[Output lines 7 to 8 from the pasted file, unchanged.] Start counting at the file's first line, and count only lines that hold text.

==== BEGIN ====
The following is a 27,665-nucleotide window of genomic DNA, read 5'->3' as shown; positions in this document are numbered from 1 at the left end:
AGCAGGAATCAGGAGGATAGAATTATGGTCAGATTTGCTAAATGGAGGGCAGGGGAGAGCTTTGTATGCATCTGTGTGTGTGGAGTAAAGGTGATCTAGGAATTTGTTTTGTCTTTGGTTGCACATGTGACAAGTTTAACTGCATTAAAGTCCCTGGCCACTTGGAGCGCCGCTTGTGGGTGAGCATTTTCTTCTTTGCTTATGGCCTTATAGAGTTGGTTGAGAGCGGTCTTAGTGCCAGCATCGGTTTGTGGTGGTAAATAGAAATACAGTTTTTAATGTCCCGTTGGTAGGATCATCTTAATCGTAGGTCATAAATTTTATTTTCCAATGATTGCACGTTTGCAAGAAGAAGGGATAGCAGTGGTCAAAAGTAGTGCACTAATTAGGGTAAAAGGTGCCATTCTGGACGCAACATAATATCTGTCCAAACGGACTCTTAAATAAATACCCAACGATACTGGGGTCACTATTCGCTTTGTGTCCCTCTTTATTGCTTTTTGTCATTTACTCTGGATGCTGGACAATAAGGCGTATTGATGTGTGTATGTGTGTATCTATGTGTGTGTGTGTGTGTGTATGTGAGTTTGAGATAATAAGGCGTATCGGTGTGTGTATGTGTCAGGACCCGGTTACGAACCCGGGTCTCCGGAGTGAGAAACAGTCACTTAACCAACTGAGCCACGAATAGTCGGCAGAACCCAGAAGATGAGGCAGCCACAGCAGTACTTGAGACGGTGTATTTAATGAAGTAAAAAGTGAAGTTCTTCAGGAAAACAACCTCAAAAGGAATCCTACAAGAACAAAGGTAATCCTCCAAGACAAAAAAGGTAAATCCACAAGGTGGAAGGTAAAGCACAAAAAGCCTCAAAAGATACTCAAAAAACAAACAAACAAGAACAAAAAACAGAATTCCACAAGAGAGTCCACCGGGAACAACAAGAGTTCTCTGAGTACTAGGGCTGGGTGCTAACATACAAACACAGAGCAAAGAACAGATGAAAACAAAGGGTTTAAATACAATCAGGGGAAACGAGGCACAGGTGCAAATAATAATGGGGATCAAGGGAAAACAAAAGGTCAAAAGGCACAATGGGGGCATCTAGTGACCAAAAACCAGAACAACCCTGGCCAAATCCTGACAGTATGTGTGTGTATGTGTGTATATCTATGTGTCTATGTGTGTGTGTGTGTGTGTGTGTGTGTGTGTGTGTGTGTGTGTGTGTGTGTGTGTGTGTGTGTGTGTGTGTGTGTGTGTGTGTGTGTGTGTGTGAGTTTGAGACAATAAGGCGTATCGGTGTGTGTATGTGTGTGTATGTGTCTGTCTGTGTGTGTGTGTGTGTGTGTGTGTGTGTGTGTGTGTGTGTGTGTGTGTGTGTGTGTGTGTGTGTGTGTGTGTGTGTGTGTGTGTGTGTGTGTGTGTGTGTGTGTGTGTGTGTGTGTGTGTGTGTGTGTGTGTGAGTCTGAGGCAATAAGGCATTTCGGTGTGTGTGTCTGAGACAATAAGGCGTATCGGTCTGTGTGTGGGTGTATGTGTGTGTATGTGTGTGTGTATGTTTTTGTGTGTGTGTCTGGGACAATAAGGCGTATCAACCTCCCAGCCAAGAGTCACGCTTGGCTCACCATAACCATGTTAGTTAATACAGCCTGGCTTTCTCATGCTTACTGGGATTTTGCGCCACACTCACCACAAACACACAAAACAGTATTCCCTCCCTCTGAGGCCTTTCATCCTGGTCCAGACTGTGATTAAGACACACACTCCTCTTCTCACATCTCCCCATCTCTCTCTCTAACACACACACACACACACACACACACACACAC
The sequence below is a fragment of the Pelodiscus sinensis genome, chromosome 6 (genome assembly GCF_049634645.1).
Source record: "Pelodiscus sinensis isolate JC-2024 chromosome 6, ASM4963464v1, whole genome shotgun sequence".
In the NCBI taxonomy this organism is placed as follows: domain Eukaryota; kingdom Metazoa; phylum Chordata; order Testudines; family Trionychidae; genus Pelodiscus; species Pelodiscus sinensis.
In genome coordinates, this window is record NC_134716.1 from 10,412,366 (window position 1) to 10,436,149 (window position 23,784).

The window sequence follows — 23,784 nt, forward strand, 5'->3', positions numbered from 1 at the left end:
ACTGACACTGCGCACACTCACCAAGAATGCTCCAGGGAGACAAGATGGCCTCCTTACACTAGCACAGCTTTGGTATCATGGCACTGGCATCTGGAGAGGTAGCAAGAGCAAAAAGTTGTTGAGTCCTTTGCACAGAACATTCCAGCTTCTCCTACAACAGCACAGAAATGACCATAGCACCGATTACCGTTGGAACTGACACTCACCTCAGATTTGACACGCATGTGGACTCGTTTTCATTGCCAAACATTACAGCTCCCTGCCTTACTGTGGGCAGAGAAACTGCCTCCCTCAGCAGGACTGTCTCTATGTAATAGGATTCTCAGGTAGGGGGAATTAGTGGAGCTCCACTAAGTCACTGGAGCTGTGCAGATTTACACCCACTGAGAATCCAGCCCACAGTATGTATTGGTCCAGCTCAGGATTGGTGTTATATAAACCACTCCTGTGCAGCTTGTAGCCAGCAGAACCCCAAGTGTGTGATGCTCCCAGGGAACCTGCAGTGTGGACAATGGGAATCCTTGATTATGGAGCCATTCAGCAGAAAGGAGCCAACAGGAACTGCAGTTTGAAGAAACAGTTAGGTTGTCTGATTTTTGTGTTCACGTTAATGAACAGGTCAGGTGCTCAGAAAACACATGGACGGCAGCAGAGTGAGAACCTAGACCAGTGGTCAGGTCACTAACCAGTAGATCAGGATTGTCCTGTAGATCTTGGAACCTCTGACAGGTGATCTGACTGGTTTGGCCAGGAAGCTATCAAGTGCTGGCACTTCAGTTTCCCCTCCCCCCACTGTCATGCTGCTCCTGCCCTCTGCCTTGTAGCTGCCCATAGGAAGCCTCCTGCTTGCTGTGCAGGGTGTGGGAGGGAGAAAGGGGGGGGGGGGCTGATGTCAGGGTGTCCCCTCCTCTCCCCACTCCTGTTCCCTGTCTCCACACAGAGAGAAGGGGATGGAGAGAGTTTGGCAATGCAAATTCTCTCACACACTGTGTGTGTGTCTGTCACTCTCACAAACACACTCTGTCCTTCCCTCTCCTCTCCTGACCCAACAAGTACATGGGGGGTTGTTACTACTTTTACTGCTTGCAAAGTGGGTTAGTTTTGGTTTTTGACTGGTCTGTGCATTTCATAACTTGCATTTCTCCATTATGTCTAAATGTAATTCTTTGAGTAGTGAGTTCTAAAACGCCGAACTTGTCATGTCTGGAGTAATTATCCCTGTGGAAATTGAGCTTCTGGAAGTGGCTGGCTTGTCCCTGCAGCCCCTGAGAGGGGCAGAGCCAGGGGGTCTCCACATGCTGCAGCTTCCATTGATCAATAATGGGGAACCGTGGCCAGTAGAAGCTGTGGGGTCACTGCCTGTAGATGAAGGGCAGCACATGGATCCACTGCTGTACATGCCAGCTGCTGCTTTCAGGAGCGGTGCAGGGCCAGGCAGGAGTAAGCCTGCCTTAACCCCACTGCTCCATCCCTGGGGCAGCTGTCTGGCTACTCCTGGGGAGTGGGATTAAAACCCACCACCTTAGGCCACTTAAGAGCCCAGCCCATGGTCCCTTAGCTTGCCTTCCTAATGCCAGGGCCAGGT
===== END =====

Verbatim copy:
The window sequence follows — 23,784 nt, forward strand, 5'->3', positions numbered from 1 at the left end:
ACTGACACTGCGCACACTCACCAAGAATGCTCCAGGGAGACAAGATGGCCTCCTTACACTAGCACAGCTTTGGTATCATGGCACTGGCATCTGGAGAGGTAGCAAGAGCAAAAAGTTGTTGAGTCCTTTGCACAGAACATTCCAGCTTCTCCTACAACAGCACAGAAATGACCATAGCACCGATTACCGTTGGAACTGACACTCACCTCAGATTTGACACGCATGTGGACTCGTTTTCATTGCCAAACATTACAGCTCCCTGCCTTACTGTGGGCAGAGAAACTGCCTCCCTCAGCAGGACTGTCTCTATGTAATAGGATTCTCAGGTAGGGGGAATTAGTGGAGCTCCACTAAGTCACTGGAGCTGTGCAGATTTACACCCACTGAGAATCCAGCCCACAGTATGTATTGGTCCAGCTCAGGATTGGTGTTATATAAACCACTCCTGTGCAGCTTGTAGCCAGCAGAACCCCAAGTGTGTGATGCTCCCAGGGAACCTGCAGTGTGGACAATGGGAATCCTTGATTATGGAGCCATTCAGCAGAAAGGAGCCAACAGGAACTGCAGTTTGAAGAAACAGTTAGGTTGTCTGATTTTTGTGTTCACGTTAATGAACAGGTCAGGTGCTCAGAAAACACATGGACGGCAGCAGAGTGAGAACCTAGACCAGTGGTCAGGTCACTAACCAGTAGATCAGGATTGTCCTGTAGATCTTGGAACCTCTGACAGGTGATCTGACTGGTTTGGCCAGGAAGCTATCAAGTGCTGGCACTTCAGTTTCCCCTCCCCCCACTGTCATGCTGCTCCTGCCCTCTGCCTTGTAGCTGCCCATAGGAAGCCTCCTGCTTGCTGTGCAGGGTGTGGGAGGGAGAAAGGGGGGGGGGGGCTGATGTCAGGGTGTCCCCTCCTCTCCCCACTCCTGTTCCCTGTCTCCACACAGAGAGAAGGGGATGGAGAGAGTTTGGCAATGCAAATTCTCTCACACACTGTGTGTGTGTCTGTCACTCTCACAAACACACTCTGTCCTTCCCTCTCCTCTCCTGACCCAACAAGTACATGGGGGGTTGTTACTACTTTTACTGCTTGCAAAGTGGGTTAGTTTTGGTTTTTGACTGGTCTGTGCATTTCATAACTTGCATTTCTCCATTATGTCTAAATGTAATTCTTTGAGTAGTGAGTTCTAAAACGCCGAACTTGTCATGTCTGGAGTAATTATCCCTGTGGAAATTGAGCTTCTGGAAGTGGCTGGCTTGTCCCTGCAGCCCCTGAGAGGGGCAGAGCCAGGGGGTCTCCACATGCTGCAGCTTCCATTGATCAATAATGGGGAACCGTGGCCAGTAGAAGCTGTGGGGTCACTGCCTGTAGATGAAGGGCAGCACATGGATCCACTGCTGTACATGCCAGCTGCTGCTTTCAGGAGCGGTGCAGGGCCAGGCAGGAGTAAGCCTGCCTTAACCCCACTGCTCCATCCCTGGGGCAGCTGTCTGGCTACTCCTGGGGAGTGGGATTAAAACCCACCACCTTAGGCCACTTAAGAGCCCAGCCCATGGTCCCTTAGCTTGCCTTCCTAATGCCAGGGCCAGGT